Answer: Cold frames can be as simple as hoops covered with plastic, or as elaborate as a sanded wooden frame with polycarbonate glazing. The first will do for most situations, but if you want something more permanent and secure, a wooden frame is the way to go. Your extension service (ph# 703/382-5790) can provide you with plans for either type. Also, Gardener's Supply Co. (www.gardeners.com; ph# 800/863-1700) sells a high-mil plastic "fabric" glazing called PolyWeave, and it comes with instructions for different types of greenhouses and cold frames.<br><br>In your area, you can start seedling of cold tolerant plants such as spinach, lettuce and peas in the cold frame as soon as the ground can be worked. Early in the spring you can leave it shut all day, but by April, you'll need to crack<br>it open and/or shade it, especially on sunny days so, it doesn't overheat. I suggest that you place a min/max thermometer in the frame to be sure of just what temperature extremes you're asking plantsto stand, and adjusting conditions to moderate temps. You also can put out tomato and pepper transplants early by hardening them off in the cold frame first. Enjoy the jump on your season and the first lettuce and spinach in your neighborhood!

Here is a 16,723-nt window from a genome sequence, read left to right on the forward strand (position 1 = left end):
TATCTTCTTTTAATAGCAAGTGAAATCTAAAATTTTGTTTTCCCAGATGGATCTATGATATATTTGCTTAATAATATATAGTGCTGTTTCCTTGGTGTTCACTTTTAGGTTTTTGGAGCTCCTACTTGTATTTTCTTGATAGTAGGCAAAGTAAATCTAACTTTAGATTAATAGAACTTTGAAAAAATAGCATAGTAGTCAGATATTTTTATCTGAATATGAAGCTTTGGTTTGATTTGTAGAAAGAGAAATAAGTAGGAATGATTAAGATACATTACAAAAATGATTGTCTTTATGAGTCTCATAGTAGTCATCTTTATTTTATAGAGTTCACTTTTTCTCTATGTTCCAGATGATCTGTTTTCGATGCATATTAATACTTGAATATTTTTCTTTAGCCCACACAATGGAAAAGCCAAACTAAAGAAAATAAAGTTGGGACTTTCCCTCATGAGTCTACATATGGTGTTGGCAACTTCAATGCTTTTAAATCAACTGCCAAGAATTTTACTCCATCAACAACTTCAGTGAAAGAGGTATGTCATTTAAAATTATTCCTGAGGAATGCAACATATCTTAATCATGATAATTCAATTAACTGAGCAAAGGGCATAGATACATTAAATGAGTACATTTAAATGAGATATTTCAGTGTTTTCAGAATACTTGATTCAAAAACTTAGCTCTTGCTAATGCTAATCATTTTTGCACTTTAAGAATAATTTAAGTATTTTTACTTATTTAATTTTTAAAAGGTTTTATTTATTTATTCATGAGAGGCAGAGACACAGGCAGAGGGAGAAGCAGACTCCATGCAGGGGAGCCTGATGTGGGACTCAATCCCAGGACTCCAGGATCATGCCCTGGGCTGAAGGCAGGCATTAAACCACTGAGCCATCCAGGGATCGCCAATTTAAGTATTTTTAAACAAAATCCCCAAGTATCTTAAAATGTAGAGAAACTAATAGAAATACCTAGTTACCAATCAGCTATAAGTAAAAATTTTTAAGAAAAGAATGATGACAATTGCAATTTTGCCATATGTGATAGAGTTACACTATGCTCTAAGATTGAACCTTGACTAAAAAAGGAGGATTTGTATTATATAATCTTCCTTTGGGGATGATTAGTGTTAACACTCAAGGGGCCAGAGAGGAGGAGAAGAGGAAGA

Q&A Library Searching Tips